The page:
Since the day this war began, its supporters have absolved themselves of responsibility for civilian casualties, for the insurgency, for suicide bombings, for sectarian violence, by saying, We didn't intend to kill civilians; we didn't anticipate the insurgency; we didn't know Iraqis would not welcome us with open arms. But at some point, we have to take responsibility for the consequences of our intentions.

Amy Tan's 2005 novel, Saving Fish From Drowning, is instructive in this regard. The title is the central allegory for the novel, which is about 11 American tourists who vanish after taking a predawn cruise to see the sun rise on a remote mountain lake. The novel opens with this anonymous quotation:

A pious man explained to his followers: "It is evil to take lives and noble to save them. Each day I pledge to save a hundred lives. I drop my net in the lake and scoop out a hundred fishes. I place the fishes on the bank, where they flop and twirl. 'Don't be scared,' I tell those fishes. 'I am saving you from drowning.' Soon enough, the fishes grow calm and lie still. Yet, sad to say, I am always too late. The fishes expire. And because it is evil to waste anything, I take those dead fishes to market and I sell them for a good price. With the money I receive, I buy more nets so I can save more fishes.

Later on in the book, the allegory comes up again when one of the novel's characters spots fish for sale in a Burmese marketplace:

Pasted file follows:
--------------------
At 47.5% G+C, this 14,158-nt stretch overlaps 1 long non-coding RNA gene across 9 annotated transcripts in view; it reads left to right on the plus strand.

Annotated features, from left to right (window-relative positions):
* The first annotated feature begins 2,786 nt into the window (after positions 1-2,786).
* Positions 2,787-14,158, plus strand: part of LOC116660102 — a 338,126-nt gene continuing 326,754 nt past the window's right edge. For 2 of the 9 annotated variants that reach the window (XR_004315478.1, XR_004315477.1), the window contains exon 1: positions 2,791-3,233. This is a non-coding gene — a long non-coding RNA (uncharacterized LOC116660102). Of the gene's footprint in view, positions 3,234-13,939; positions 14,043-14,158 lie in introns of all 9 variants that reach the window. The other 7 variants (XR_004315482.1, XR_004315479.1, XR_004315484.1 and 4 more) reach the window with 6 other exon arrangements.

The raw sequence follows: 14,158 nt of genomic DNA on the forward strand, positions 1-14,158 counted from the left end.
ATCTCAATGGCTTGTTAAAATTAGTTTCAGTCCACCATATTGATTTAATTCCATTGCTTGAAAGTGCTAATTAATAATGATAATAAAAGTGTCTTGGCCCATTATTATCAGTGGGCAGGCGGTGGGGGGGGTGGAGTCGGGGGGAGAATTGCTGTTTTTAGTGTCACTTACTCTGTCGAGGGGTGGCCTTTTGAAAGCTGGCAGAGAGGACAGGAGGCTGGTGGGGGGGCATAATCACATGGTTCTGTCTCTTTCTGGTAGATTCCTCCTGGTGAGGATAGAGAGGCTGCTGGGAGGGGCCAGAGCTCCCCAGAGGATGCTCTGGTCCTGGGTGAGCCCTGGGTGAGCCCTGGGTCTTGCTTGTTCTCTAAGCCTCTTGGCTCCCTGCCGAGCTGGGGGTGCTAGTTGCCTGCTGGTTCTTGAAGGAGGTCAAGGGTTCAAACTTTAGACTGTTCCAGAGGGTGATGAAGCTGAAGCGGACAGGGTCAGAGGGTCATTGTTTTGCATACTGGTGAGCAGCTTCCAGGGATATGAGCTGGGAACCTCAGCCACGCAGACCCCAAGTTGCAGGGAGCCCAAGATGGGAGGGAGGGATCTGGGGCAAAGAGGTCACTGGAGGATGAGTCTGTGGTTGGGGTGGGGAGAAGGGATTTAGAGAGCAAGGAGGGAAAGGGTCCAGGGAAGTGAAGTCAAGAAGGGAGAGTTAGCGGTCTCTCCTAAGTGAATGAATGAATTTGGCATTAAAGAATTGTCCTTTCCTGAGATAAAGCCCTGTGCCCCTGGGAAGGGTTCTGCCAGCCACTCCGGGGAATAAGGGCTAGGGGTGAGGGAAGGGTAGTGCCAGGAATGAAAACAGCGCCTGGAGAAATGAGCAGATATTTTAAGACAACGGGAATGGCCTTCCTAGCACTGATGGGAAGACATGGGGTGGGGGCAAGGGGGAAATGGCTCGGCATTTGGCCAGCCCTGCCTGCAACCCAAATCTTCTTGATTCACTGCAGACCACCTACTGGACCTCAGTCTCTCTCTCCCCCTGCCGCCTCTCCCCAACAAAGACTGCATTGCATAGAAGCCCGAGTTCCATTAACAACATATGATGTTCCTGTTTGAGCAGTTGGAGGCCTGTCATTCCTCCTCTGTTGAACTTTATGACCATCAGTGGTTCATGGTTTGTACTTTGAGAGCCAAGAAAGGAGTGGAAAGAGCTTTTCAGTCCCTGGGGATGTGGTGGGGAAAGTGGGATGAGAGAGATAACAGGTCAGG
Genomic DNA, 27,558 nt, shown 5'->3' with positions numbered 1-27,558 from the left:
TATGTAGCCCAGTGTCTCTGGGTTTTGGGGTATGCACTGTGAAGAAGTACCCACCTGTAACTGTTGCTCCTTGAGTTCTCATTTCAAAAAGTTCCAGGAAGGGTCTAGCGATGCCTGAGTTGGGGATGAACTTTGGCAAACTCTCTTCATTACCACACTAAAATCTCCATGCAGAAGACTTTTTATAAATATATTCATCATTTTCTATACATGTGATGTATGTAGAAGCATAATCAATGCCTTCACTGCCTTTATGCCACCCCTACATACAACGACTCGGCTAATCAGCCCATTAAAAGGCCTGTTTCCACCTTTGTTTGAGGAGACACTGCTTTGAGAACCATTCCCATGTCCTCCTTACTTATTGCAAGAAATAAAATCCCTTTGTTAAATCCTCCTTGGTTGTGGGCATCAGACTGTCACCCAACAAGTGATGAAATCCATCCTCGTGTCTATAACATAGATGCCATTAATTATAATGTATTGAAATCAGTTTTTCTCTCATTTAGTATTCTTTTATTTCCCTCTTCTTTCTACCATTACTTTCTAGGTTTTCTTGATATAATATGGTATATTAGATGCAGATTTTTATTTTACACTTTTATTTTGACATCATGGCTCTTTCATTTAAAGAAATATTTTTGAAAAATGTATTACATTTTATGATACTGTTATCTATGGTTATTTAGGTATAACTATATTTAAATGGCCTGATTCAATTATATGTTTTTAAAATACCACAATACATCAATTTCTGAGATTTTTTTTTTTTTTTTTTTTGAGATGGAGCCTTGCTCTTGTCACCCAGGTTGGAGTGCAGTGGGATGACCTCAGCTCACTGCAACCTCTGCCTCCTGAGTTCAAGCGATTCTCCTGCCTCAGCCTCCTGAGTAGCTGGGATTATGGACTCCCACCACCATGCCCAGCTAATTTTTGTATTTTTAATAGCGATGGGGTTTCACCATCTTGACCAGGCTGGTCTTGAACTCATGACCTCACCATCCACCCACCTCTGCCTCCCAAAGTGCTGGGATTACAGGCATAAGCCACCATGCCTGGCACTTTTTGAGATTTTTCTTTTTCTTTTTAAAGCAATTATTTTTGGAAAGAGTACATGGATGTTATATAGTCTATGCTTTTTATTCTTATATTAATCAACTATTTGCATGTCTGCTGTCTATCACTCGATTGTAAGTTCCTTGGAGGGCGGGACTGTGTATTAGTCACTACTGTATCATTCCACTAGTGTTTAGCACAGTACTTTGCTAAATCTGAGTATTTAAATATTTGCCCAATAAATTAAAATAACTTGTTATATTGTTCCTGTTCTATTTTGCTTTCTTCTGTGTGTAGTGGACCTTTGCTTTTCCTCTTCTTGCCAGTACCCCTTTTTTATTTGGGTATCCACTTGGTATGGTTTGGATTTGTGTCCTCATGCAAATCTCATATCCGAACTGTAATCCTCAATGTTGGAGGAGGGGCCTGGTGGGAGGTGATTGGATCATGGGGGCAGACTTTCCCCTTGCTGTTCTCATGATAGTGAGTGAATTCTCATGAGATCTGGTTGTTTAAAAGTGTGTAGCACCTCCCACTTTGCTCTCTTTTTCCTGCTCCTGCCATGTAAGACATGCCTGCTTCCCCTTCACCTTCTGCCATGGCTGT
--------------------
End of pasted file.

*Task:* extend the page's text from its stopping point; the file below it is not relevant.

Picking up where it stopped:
On their way out, they passed a pile of shiny carp, the mouths of the fish still moving. "I thought this was a Buddhist country," Heidi said. "I thought they didn't kill animals." [...]

The tour guide explains that the fishermen "approach their fishing with reverence":

... They scoop up the fish and bring them to shore. They say they are saving fish from drowning. Unfortunately..." He looked downward, like a penitent. "...the fish do not recover."
Heidi was unable to speak. Did these people actually believe they were doing a good deed? Why, they had no intention of saving anything! Look at those fish. They were gasping for oxygen, and the sellers who squatted nearby, smoking their cheroots, hardly possessed the caring demeanor of emergency doctors or hospice workers. "It's horrible," she said at last. "It's worse than if they just killed them outright rather than justifying it as an act of kindness."

"No worse than what we do in other countries," Dwight said.

"What are you talking about?" Moff said.

"Saving people for their own good," he replied. "Invading countries, having them suffer collateral damage, as we call it. Killing them as an unfortunate consequence of helping them. You know, like Vietnam, Bosnia."

"Those aren't the same thing," Bennie said. "And what are you suggesting, that we just stand around and do nothing when ethnic cleansing goes on?"

"Just saying we should be aware of the consequences. You can't have intentions without consequences. The question is, who pays for the consequences? Saving fish from drowning. Same thing. Who's saved? Who's not?"

In Iraq, the intention may be to protect Sunnis from attack by Shiites. But what consequences come from that intention? And who pays for those consequences?

Cross-posted at Shakesville.